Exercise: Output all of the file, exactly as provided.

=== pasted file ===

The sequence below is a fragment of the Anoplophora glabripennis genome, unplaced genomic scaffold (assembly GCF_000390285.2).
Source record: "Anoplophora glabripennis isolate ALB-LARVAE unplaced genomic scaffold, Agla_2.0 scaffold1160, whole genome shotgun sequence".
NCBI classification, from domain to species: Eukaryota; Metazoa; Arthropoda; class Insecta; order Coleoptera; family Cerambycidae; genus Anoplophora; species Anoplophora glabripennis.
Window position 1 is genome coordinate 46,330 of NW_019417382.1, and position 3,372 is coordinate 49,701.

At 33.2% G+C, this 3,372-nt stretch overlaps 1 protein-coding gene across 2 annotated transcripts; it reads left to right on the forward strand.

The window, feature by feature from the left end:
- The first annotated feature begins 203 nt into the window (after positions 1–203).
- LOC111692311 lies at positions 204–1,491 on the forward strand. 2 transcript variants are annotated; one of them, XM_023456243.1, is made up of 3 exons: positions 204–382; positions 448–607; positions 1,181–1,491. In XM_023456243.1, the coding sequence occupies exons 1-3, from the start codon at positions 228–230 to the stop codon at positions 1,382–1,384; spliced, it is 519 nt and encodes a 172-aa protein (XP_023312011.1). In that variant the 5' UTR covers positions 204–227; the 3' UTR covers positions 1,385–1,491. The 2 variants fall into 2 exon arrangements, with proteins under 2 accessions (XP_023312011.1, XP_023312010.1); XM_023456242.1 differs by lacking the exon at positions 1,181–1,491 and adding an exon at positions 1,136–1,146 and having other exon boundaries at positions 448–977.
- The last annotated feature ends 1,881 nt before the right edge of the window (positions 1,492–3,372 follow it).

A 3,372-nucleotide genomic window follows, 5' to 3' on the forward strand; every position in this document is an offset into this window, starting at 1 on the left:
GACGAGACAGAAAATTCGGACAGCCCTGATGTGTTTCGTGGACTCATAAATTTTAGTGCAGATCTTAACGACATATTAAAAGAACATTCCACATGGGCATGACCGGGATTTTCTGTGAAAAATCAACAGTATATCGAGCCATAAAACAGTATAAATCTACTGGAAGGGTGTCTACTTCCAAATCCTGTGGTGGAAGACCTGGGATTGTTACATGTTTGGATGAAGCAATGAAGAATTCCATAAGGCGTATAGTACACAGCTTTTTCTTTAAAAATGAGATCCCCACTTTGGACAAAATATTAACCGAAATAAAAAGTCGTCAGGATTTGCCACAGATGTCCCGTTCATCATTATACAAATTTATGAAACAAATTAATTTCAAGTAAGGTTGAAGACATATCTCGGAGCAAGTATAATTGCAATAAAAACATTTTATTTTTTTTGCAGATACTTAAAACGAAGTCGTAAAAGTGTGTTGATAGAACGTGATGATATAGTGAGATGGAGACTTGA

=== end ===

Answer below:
The sequence below is a fragment of the Anoplophora glabripennis genome, unplaced genomic scaffold (assembly GCF_000390285.2).
Source record: "Anoplophora glabripennis isolate ALB-LARVAE unplaced genomic scaffold, Agla_2.0 scaffold1160, whole genome shotgun sequence".
NCBI classification, from domain to species: Eukaryota; Metazoa; Arthropoda; class Insecta; order Coleoptera; family Cerambycidae; genus Anoplophora; species Anoplophora glabripennis.
Window position 1 is genome coordinate 46,330 of NW_019417382.1, and position 3,372 is coordinate 49,701.

At 33.2% G+C, this 3,372-nt stretch overlaps 1 protein-coding gene across 2 annotated transcripts; it reads left to right on the forward strand.

The window, feature by feature from the left end:
- The first annotated feature begins 203 nt into the window (after positions 1–203).
- LOC111692311 lies at positions 204–1,491 on the forward strand. 2 transcript variants are annotated; one of them, XM_023456243.1, is made up of 3 exons: positions 204–382; positions 448–607; positions 1,181–1,491. In XM_023456243.1, the coding sequence occupies exons 1-3, from the start codon at positions 228–230 to the stop codon at positions 1,382–1,384; spliced, it is 519 nt and encodes a 172-aa protein (XP_023312011.1). In that variant the 5' UTR covers positions 204–227; the 3' UTR covers positions 1,385–1,491. The 2 variants fall into 2 exon arrangements, with proteins under 2 accessions (XP_023312011.1, XP_023312010.1); XM_023456242.1 differs by lacking the exon at positions 1,181–1,491 and adding an exon at positions 1,136–1,146 and having other exon boundaries at positions 448–977.
- The last annotated feature ends 1,881 nt before the right edge of the window (positions 1,492–3,372 follow it).

A 3,372-nucleotide genomic window follows, 5' to 3' on the forward strand; every position in this document is an offset into this window, starting at 1 on the left:
GACGAGACAGAAAATTCGGACAGCCCTGATGTGTTTCGTGGACTCATAAATTTTAGTGCAGATCTTAACGACATATTAAAAGAACATTCCACATGGGCATGACCGGGATTTTCTGTGAAAAATCAACAGTATATCGAGCCATAAAACAGTATAAATCTACTGGAAGGGTGTCTACTTCCAAATCCTGTGGTGGAAGACCTGGGATTGTTACATGTTTGGATGAAGCAATGAAGAATTCCATAAGGCGTATAGTACACAGCTTTTTCTTTAAAAATGAGATCCCCACTTTGGACAAAATATTAACCGAAATAAAAAGTCGTCAGGATTTGCCACAGATGTCCCGTTCATCATTATACAAATTTATGAAACAAATTAATTTCAAGTAAGGTTGAAGACATATCTCGGAGCAAGTATAATTGCAATAAAAACATTTTATTTTTTTTGCAGATACTTAAAACGAAGTCGTAAAAGTGTGTTGATAGAACGTGATGATATAGTGAGATGGAGACTTGA